Robert Eggers‘ 2015 folklore horror film The Witch was acclaimed when it was first released, and Eggers has since become a much talked about name in horror circles. It’s no surprise that The Witch has since seen many imitators, and its effect can be seen in A Tale Best Forgotten, a Swedish short film currently playing online at SXSW.
While not set in 1630s England, Tomas Stark‘s film – described as a “murder ballad” and based on a poem by Helen Adam – echoes Eggers’ frequently. The eerie, slowburn pacing, the grainy film look, and a clear focus on atmosphere above typical horror beats such as jump scares.
Of course, it’s tricky to judge a feature length film to a short. Eggers had a full story to tell, while Stark’s film feels like an ambiguous opening to a longer narrative. In a film this short and this focused on atmosphere, there’s no real need to establish characters, so A Tale Best Forgotten revolves solely around its creepy atmosphere.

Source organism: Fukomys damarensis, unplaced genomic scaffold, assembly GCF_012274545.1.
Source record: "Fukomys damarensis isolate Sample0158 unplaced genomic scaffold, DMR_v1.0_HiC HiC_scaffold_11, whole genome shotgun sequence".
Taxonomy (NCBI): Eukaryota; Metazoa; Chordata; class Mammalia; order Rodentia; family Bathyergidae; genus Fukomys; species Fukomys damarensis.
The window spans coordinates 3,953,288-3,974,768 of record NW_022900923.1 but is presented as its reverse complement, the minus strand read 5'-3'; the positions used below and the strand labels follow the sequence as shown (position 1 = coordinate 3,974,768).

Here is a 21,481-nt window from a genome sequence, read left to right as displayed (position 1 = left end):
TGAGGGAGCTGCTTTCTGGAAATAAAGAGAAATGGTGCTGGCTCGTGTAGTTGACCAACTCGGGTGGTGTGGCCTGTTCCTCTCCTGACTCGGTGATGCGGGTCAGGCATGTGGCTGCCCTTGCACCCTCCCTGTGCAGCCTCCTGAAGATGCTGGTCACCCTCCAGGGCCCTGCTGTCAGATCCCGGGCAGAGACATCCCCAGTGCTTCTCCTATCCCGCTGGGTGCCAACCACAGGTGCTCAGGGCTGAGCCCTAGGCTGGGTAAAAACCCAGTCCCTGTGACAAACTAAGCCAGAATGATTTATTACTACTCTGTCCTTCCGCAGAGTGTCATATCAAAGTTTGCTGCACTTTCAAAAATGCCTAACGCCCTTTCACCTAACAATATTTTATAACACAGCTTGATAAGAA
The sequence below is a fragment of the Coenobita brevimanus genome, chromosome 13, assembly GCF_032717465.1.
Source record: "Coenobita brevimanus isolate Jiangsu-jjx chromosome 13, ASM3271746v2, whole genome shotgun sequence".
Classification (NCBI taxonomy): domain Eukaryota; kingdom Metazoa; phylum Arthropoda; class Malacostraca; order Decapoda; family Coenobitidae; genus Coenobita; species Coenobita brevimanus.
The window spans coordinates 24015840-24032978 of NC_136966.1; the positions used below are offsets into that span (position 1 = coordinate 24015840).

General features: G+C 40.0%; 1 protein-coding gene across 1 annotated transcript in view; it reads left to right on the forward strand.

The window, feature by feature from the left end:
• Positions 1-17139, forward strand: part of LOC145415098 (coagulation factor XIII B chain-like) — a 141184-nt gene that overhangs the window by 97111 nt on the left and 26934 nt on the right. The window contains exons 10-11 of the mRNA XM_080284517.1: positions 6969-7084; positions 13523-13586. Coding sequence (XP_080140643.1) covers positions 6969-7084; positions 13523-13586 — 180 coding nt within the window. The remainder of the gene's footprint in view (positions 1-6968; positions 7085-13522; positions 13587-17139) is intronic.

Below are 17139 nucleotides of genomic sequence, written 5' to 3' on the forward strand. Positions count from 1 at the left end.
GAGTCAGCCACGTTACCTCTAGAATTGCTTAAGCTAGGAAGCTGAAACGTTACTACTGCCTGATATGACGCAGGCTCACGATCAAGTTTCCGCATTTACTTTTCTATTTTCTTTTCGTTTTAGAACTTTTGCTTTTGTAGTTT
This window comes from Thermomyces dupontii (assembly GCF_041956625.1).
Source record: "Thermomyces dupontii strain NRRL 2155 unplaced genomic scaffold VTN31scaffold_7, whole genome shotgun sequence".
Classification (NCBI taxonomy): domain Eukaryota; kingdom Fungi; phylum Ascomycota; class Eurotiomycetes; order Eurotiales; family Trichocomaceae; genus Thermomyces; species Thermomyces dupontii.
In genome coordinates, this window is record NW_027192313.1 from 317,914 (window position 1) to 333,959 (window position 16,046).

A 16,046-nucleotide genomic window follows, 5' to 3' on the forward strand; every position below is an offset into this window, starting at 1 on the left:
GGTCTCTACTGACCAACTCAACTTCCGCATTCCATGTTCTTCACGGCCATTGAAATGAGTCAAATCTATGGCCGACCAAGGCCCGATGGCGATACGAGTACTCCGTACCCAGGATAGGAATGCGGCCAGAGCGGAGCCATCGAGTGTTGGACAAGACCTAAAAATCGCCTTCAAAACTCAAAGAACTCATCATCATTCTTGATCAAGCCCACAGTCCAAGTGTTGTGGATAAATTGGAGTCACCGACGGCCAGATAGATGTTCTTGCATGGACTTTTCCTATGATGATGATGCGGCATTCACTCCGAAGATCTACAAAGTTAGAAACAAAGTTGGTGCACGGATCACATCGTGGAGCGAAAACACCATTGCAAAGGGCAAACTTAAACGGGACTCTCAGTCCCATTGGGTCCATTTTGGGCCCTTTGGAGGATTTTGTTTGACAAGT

It’s effective, and would work as the aforementioned opening to a longer film, but on its own the short feels more like an experiment in atmosphere and clever camerawork. It’s a little like a showcase reel for the director, highlighting his talents for a better gig, rather than a complete work. Without the intrigue of what’s to come, it feels a little hollow.
Adam’s poem is spoken by the poet herself throughout, and the film does a good job matching its avant-garde style and creepy imagery to her words. The film evokes the feeling of a spooky campfire story come to life, which is a credit to Ashley Briggs‘ cinematography and the visual effects by Johan Hansson.
Despite its brief runtime, it’s easy to be left both slightly impressed by the subtle macabre of A Tale Best Forgotten, but also slightly disappointed that there’s not more of it. That’s to the slight detriment of the film itself, but a credit to the creative talent behind the camera.
The film stars Julia Sporre, Adam Stålhammar, Ola Wallinder, and Jerker Beckman and is playing online at SXSW here until Wednesday, March 31.